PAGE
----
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Austrian capital markets - Waiting for a renaissance

There's nothing wrong with the Austrian capital market, but volumes are down, more for reasons of fashion than fundamental value. The big banks aren't relying on a resurgence soon, and have set their sights on a wider regional market. David Shirreff reports

    The euro has provided risks and opportunities for the Austrian capital market and its participants. They have become an adjunct of euroland, which means less domestic interest in their home products. But, on the other hand, Austrian investors and institutions have more scope to expand on sectoral and product lines into an 11-country currency zone.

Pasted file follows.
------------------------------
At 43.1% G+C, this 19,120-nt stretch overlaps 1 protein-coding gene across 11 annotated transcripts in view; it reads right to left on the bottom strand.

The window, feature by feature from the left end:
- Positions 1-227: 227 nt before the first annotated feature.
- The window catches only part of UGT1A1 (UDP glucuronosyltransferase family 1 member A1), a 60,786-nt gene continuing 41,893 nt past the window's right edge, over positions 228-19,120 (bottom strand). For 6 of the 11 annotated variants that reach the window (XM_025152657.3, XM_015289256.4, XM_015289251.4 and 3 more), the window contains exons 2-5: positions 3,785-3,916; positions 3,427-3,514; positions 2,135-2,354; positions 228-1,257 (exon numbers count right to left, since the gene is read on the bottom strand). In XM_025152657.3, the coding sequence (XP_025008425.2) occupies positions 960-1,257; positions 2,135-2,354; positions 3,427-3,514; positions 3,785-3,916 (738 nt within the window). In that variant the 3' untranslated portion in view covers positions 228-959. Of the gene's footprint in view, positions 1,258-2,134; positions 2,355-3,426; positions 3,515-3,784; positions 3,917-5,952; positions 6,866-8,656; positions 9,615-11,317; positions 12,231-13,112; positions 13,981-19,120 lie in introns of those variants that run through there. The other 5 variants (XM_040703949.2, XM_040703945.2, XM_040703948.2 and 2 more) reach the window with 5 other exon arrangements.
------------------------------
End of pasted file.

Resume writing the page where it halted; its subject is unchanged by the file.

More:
So far the main impact has been negative. Volumes on the Vienna stock exchange fell by between 15% and 20% in 1999. And Austrian banks and fund managers haven't been the first to win or buy market share in euroland. But the results haven't been disastrous, say Austrian bankers and traders. They're still making a living and riding out this down cycle.

One problem has been the generally unfashionable nature of most Vienna-listed stocks: financials and heavy industry. The few exceptions have been the listings of technology growth stocks such as Cybertron and Libro - although Libro had a shaky start.

The trick has been for Vienna-based financial firms to be innovative and carve out their niche. The slightly unfortunate result, for the Viennese banks, is that they all see their niche in central and eastern Europe.

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